Friday, February 24, 2017

OpenSSL cipher suite without forward secrecy

Firstly, you should not use this in normal use.

Sometimes, you might need to debug a problem that occurs behind TLS.

Wireshark can decode TLS traffic, given the session keys, or if forward secrecy ciphers was not used, the private key.

In the case of web traffic, SSLKEYLOGFILE can tell NSS, used by some browsers to log the keys. This is a better method than the one described here, but it is not an option if other clients are used, say in the case of SMTP.

An (OpenSSL) ciphersuite setting that excludes ciphers providing forward secrecy, while keeping strong ciphers is:

This should be avoided in production and should only be used for debugging.

Wednesday, November 9, 2016

Handling messages forwarded as attachment by Outlook with MIME::Parser in Perl

Outlook sends emails that are forwarded as attachment with an .eml extension and the content-type set to application/octet-stream. According to RFC 1341, message/rfc822 should be used. The Perl module, MIME::Parser will automatically parse message/rfc822 attachments, which is useful if you want to do automated processing on an email and its attachments. Outlook's use of application/octet-stream breaks this.

It is possible to fix this. I initially attempted to change the contetn-type and rerun the parser on the file, but that resulted in an empty part. The problem is that according to RFC1341, the Content-Transfer-Encoding field must be 7bit, 8bit or binary for message/rfc822 (Outlook uses base64). Once this is corrected, it works.

A Perl sample: (in this case, the email forwarded as attachment is the second attachment)

use warnings qw(all);
use MIME::Parser;
use strict;

my $fn = '/tmp/input_file.eml';

my $parser = new MIME::Parser;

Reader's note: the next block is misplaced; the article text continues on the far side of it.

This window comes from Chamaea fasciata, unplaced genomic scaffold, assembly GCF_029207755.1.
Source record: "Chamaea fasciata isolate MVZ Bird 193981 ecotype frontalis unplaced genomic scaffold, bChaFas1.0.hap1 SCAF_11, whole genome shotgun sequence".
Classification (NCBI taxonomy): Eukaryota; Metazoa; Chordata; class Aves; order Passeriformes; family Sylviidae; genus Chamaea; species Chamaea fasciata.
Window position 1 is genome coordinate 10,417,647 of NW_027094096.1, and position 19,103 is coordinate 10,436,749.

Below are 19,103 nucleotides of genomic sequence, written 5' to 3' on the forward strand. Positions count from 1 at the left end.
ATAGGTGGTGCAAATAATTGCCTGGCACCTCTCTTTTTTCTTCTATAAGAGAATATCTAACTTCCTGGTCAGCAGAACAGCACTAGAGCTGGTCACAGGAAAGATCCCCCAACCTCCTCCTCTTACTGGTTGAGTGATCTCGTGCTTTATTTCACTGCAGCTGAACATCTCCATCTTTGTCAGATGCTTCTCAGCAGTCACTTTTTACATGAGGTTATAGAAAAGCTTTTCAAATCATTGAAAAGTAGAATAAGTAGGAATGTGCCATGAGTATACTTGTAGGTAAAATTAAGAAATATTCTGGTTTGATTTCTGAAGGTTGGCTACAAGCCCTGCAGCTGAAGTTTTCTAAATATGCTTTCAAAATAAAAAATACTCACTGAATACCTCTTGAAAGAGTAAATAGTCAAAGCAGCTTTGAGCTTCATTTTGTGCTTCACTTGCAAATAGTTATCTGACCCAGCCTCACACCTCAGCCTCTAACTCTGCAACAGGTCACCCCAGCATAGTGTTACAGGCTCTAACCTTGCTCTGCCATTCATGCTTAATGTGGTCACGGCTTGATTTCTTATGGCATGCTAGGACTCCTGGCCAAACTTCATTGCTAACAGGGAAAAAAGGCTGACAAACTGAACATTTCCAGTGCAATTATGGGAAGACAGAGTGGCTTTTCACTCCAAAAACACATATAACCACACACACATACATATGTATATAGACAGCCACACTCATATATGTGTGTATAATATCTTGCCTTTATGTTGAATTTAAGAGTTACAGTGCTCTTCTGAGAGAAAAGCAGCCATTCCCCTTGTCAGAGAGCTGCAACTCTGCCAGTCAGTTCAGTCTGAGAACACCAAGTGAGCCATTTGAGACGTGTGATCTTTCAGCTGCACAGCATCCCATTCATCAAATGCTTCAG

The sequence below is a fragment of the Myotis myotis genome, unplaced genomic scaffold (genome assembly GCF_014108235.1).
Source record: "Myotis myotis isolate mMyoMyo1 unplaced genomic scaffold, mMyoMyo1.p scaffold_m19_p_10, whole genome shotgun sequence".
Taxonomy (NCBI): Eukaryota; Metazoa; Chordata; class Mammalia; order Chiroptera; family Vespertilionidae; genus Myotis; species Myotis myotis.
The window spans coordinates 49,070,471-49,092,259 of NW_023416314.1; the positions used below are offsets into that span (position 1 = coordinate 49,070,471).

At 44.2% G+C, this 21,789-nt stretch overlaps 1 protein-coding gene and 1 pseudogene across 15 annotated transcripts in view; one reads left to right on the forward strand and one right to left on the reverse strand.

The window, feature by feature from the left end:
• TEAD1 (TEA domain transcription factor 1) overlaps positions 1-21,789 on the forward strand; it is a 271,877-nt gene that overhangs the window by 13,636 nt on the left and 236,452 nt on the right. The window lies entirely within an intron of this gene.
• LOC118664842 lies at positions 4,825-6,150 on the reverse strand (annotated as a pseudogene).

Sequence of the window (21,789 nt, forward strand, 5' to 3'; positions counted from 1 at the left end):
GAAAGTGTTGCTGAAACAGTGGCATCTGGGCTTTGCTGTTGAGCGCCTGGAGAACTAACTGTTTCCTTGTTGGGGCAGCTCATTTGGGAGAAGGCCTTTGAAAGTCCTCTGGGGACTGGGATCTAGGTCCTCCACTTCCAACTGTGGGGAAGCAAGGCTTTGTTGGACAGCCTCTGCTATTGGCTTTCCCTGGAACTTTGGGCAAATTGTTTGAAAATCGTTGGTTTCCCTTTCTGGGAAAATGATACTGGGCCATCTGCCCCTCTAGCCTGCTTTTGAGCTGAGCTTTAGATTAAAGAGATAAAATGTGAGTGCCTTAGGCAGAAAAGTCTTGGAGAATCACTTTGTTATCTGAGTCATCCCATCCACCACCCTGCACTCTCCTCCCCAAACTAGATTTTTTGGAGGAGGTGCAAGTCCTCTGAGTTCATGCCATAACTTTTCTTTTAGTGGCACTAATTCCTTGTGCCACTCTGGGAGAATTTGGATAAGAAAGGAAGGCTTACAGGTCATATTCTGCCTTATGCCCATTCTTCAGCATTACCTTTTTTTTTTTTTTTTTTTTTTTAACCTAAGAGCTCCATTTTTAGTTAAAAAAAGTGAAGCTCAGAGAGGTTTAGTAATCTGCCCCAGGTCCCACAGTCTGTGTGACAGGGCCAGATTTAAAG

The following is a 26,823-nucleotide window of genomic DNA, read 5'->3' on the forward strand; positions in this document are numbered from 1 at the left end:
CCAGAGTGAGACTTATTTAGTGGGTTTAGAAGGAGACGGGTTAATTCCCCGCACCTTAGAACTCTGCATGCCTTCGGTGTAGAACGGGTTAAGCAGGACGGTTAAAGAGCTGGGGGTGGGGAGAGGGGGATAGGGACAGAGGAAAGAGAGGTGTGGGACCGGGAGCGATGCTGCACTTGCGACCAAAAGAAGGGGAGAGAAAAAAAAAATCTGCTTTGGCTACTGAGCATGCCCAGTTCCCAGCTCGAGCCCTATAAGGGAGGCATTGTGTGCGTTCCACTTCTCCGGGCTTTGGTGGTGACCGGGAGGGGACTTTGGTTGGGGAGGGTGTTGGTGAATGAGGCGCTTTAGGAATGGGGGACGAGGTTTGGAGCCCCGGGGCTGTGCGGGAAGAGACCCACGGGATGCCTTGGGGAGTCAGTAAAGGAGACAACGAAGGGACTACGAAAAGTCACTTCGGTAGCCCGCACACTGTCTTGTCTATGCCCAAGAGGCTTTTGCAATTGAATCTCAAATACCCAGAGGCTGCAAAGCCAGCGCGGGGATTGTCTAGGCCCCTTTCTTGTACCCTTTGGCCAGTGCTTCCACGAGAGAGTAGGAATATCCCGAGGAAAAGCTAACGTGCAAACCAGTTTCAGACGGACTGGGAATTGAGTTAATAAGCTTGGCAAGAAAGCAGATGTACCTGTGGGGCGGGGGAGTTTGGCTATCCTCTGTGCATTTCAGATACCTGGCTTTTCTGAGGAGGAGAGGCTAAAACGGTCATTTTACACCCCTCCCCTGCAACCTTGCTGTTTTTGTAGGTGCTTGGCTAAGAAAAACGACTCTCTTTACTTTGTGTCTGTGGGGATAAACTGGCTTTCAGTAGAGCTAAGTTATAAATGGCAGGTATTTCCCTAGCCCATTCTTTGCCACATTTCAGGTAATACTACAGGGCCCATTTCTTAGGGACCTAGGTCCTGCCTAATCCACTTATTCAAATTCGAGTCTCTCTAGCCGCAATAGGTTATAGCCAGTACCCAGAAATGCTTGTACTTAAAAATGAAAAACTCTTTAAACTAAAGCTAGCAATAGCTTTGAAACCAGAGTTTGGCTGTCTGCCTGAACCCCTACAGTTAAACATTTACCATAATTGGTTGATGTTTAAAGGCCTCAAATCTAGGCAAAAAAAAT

$parser->output_to_core(1); # Disable the creation of temporary files

my $entity = $parser->parse_open($fn);
$entity->dump_skeleton;   # View initial structure

# Fix the fields

# Get encoded message
my $message = $entity->as_string;
$entity = $parser->parse_data($message);

$entity->dump_skeleton;          # show final structure


Here is a general function to handle these. It uses undocumented interfaces, since there does not seem to be a documented method to replace a part with another one.
sub handle_forwarded_messages
   my($parser,$entity, undef) = @_;
   return undef unless ($entity && $parser);


   # Recursively process multipart entities, based on number of parts
   if (scalar $entity->parts) # If we have sub-parts
      # Warning, next line uses undocumented interfaces..
      for (my $i = 0; $i <= $#{$entity->{ME_Parts}}; $i++) {
         $part = $entity->{ME_Parts}[$i];
         # Warning, next code line uses undocumented interfaces..
         # Replace part with its expanded version... This seems to be the only way
         $entity->{ME_Parts}[$i] = &handle_forwarded_messages($parser,$part);
   } else { # Once we are at a level that does not have sub-parts...
      # Replace forwarded messages with properly expanded versions...